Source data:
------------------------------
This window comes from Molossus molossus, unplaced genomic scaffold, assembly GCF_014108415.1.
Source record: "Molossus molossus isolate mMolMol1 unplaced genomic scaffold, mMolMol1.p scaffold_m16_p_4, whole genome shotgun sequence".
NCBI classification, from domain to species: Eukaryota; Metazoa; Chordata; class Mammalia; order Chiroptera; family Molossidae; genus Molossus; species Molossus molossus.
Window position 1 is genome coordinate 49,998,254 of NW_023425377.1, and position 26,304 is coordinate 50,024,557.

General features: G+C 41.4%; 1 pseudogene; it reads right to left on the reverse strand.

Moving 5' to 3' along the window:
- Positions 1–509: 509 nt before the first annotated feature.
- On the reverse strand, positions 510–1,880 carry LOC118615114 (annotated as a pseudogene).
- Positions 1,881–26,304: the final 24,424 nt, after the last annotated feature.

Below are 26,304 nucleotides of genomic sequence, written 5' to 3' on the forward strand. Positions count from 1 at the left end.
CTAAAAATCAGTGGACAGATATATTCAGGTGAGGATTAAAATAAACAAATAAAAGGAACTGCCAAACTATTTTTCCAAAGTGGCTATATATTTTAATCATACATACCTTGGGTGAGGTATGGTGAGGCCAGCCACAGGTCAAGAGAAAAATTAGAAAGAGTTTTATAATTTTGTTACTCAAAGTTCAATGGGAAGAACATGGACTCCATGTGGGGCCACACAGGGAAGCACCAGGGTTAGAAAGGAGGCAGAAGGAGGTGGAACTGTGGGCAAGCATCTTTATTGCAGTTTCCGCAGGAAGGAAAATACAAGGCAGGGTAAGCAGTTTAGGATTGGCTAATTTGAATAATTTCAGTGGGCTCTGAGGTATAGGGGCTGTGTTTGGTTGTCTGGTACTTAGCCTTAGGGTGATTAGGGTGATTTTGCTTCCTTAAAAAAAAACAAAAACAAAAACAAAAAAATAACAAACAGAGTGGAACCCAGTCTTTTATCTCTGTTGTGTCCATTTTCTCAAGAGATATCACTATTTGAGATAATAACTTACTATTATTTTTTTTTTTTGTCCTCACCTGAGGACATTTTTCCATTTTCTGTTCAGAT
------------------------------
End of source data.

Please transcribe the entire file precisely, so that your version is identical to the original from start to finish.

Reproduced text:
This window comes from Molossus molossus, unplaced genomic scaffold, assembly GCF_014108415.1.
Source record: "Molossus molossus isolate mMolMol1 unplaced genomic scaffold, mMolMol1.p scaffold_m16_p_4, whole genome shotgun sequence".
NCBI classification, from domain to species: Eukaryota; Metazoa; Chordata; class Mammalia; order Chiroptera; family Molossidae; genus Molossus; species Molossus molossus.
Window position 1 is genome coordinate 49,998,254 of NW_023425377.1, and position 26,304 is coordinate 50,024,557.

General features: G+C 41.4%; 1 pseudogene; it reads right to left on the reverse strand.

Moving 5' to 3' along the window:
- Positions 1–509: 509 nt before the first annotated feature.
- On the reverse strand, positions 510–1,880 carry LOC118615114 (annotated as a pseudogene).
- Positions 1,881–26,304: the final 24,424 nt, after the last annotated feature.

Below are 26,304 nucleotides of genomic sequence, written 5' to 3' on the forward strand. Positions count from 1 at the left end.
CTAAAAATCAGTGGACAGATATATTCAGGTGAGGATTAAAATAAACAAATAAAAGGAACTGCCAAACTATTTTTCCAAAGTGGCTATATATTTTAATCATACATACCTTGGGTGAGGTATGGTGAGGCCAGCCACAGGTCAAGAGAAAAATTAGAAAGAGTTTTATAATTTTGTTACTCAAAGTTCAATGGGAAGAACATGGACTCCATGTGGGGCCACACAGGGAAGCACCAGGGTTAGAAAGGAGGCAGAAGGAGGTGGAACTGTGGGCAAGCATCTTTATTGCAGTTTCCGCAGGAAGGAAAATACAAGGCAGGGTAAGCAGTTTAGGATTGGCTAATTTGAATAATTTCAGTGGGCTCTGAGGTATAGGGGCTGTGTTTGGTTGTCTGGTACTTAGCCTTAGGGTGATTAGGGTGATTTTGCTTCCTTAAAAAAAAACAAAAACAAAAACAAAAAAATAACAAACAGAGTGGAACCCAGTCTTTTATCTCTGTTGTGTCCATTTTCTCAAGAGATATCACTATTTGAGATAATAACTTACTATTATTTTTTTTTTTTGTCCTCACCTGAGGACATTTTTCCATTTTCTGTTCAGAT